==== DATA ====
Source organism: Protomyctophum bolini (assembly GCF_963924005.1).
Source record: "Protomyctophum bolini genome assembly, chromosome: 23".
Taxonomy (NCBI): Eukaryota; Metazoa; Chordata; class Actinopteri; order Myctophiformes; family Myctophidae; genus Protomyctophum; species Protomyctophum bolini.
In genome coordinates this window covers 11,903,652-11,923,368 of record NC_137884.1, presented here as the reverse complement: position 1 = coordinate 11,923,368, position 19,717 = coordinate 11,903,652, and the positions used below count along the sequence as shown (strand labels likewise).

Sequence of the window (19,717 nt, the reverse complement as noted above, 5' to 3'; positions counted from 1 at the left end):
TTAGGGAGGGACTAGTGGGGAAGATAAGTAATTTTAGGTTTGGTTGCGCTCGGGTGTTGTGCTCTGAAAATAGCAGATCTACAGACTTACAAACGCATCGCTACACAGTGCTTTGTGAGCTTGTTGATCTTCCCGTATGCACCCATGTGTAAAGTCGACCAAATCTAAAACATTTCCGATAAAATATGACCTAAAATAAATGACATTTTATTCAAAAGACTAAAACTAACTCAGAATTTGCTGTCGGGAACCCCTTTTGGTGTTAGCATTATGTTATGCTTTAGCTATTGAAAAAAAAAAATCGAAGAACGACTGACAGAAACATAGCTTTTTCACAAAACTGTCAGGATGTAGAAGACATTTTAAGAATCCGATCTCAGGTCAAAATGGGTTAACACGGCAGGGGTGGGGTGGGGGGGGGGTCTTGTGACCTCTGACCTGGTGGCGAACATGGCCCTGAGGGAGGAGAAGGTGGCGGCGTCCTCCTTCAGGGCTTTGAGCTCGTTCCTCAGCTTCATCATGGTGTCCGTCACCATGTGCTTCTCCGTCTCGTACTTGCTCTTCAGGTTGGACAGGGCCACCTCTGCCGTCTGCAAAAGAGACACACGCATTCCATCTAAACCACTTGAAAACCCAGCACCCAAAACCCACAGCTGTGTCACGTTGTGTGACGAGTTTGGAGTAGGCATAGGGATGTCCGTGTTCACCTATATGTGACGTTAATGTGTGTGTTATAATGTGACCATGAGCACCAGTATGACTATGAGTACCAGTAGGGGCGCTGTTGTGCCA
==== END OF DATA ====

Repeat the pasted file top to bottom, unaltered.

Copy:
Source organism: Protomyctophum bolini (assembly GCF_963924005.1).
Source record: "Protomyctophum bolini genome assembly, chromosome: 23".
Taxonomy (NCBI): Eukaryota; Metazoa; Chordata; class Actinopteri; order Myctophiformes; family Myctophidae; genus Protomyctophum; species Protomyctophum bolini.
In genome coordinates this window covers 11,903,652-11,923,368 of record NC_137884.1, presented here as the reverse complement: position 1 = coordinate 11,923,368, position 19,717 = coordinate 11,903,652, and the positions used below count along the sequence as shown (strand labels likewise).

Sequence of the window (19,717 nt, the reverse complement as noted above, 5' to 3'; positions counted from 1 at the left end):
TTAGGGAGGGACTAGTGGGGAAGATAAGTAATTTTAGGTTTGGTTGCGCTCGGGTGTTGTGCTCTGAAAATAGCAGATCTACAGACTTACAAACGCATCGCTACACAGTGCTTTGTGAGCTTGTTGATCTTCCCGTATGCACCCATGTGTAAAGTCGACCAAATCTAAAACATTTCCGATAAAATATGACCTAAAATAAATGACATTTTATTCAAAAGACTAAAACTAACTCAGAATTTGCTGTCGGGAACCCCTTTTGGTGTTAGCATTATGTTATGCTTTAGCTATTGAAAAAAAAAAATCGAAGAACGACTGACAGAAACATAGCTTTTTCACAAAACTGTCAGGATGTAGAAGACATTTTAAGAATCCGATCTCAGGTCAAAATGGGTTAACACGGCAGGGGTGGGGTGGGGGGGGGGTCTTGTGACCTCTGACCTGGTGGCGAACATGGCCCTGAGGGAGGAGAAGGTGGCGGCGTCCTCCTTCAGGGCTTTGAGCTCGTTCCTCAGCTTCATCATGGTGTCCGTCACCATGTGCTTCTCCGTCTCGTACTTGCTCTTCAGGTTGGACAGGGCCACCTCTGCCGTCTGCAAAAGAGACACACGCATTCCATCTAAACCACTTGAAAACCCAGCACCCAAAACCCACAGCTGTGTCACGTTGTGTGACGAGTTTGGAGTAGGCATAGGGATGTCCGTGTTCACCTATATGTGACGTTAATGTGTGTGTTATAATGTGACCATGAGCACCAGTATGACTATGAGTACCAGTAGGGGCGCTGTTGTGCCA